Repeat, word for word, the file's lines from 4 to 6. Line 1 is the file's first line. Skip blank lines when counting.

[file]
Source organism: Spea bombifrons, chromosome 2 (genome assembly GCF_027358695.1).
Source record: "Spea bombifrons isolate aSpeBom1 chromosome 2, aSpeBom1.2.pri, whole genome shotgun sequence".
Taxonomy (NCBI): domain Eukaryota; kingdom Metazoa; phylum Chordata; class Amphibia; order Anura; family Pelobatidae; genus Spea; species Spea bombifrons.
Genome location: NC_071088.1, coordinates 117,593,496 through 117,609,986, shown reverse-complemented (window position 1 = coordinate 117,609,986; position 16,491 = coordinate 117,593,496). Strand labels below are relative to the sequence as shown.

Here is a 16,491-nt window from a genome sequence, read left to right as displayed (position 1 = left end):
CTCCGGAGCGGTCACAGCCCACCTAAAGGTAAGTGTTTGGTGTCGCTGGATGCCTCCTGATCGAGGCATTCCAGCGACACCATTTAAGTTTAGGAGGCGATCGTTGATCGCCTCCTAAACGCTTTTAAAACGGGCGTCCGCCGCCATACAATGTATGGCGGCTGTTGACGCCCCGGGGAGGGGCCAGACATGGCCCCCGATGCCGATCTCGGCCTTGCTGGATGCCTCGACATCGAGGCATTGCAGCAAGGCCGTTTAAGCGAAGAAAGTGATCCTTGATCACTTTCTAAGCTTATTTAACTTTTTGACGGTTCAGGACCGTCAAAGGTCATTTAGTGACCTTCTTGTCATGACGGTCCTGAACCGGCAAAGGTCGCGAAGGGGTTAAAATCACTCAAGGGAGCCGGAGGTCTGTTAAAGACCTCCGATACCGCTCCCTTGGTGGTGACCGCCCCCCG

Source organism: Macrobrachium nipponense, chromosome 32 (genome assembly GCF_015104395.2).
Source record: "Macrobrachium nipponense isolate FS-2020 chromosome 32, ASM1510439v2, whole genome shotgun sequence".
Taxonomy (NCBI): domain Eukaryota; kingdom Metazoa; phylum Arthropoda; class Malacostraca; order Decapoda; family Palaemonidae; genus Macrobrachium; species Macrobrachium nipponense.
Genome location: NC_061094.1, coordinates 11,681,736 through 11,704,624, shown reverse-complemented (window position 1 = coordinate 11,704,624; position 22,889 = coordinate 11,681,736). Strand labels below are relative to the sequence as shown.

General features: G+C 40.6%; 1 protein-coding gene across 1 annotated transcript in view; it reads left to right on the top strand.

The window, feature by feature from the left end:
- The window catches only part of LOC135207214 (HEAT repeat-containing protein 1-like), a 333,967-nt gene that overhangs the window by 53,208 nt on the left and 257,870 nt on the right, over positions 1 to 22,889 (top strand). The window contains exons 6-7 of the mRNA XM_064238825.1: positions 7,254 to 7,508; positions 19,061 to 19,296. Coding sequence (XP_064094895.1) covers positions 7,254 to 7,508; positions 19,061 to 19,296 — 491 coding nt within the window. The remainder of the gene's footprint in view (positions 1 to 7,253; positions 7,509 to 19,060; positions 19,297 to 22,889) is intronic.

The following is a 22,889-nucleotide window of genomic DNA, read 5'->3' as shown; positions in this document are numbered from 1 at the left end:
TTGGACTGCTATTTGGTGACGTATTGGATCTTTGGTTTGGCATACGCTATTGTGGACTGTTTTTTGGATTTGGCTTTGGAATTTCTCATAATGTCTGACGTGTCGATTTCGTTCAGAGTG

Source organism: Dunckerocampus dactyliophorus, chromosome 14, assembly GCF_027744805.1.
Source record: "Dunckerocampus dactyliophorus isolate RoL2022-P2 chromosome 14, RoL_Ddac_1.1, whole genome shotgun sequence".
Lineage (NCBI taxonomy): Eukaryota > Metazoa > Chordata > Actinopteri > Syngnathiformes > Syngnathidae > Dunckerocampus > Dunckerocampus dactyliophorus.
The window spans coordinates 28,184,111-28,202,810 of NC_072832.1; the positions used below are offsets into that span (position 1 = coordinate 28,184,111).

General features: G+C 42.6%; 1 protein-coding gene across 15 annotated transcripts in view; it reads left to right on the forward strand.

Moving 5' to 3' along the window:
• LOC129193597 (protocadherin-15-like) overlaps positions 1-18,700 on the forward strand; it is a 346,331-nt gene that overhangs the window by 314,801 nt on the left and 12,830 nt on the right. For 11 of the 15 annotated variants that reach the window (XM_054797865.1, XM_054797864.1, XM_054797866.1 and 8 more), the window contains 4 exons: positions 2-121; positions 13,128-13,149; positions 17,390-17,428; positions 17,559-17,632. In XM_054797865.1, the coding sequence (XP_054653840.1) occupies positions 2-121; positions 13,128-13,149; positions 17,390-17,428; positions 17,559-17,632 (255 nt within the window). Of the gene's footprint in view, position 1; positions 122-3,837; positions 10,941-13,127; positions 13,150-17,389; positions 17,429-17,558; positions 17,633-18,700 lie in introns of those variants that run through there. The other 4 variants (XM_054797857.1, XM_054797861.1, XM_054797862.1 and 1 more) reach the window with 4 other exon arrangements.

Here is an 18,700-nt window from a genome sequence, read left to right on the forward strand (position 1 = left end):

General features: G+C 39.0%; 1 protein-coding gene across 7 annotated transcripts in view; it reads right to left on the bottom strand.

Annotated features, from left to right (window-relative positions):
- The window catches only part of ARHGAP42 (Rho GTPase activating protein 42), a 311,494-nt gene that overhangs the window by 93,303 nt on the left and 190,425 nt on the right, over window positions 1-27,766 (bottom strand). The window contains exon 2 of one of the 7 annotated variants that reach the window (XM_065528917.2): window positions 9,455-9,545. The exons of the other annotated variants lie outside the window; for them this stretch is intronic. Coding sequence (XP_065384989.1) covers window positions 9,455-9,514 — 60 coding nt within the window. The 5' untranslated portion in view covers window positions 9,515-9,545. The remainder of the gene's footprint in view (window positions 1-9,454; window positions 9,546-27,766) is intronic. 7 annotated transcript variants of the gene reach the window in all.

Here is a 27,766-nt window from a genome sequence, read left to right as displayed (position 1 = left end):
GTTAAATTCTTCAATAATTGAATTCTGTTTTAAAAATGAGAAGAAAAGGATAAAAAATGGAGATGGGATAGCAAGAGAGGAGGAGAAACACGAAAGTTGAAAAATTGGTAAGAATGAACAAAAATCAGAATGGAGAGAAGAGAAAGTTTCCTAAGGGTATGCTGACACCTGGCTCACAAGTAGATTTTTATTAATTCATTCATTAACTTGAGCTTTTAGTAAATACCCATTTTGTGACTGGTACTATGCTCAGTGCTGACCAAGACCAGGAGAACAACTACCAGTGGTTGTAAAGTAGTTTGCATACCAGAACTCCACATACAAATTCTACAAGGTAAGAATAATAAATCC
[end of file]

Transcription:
Genome location: NC_071088.1, coordinates 117,593,496 through 117,609,986, shown reverse-complemented (window position 1 = coordinate 117,609,986; position 16,491 = coordinate 117,593,496). Strand labels below are relative to the sequence as shown.

Here is a 16,491-nt window from a genome sequence, read left to right as displayed (position 1 = left end):
CTCCGGAGCGGTCACAGCCCACCTAAAGGTAAGTGTTTGGTGTCGCTGGATGCCTCCTGATCGAGGCATTCCAGCGACACCATTTAAGTTTAGGAGGCGATCGTTGATCGCCTCCTAAACGCTTTTAAAACGGGCGTCCGCCGCCATACAATGTATGGCGGCTGTTGACGCCCCGGGGAGGGGCCAGACATGGCCCCCGATGCCGATCTCGGCCTTGCTGGATGCCTCGACATCGAGGCATTGCAGCAAGGCCGTTTAAGCGAAGAAAGTGATCCTTGATCACTTTCTAAGCTTATTTAACTTTTTGACGGTTCAGGACCGTCAAAGGTCATTTAGTGACCTTCTTGTCATGACGGTCCTGAACCGGCAAAGGTCGCGAAGGGGTTAAAATCACTCAAGGGAGCCGGAGGTCTGTTAAAGACCTCCGATACCGCTCCCTTGGTGGTGACCGCCCCCCG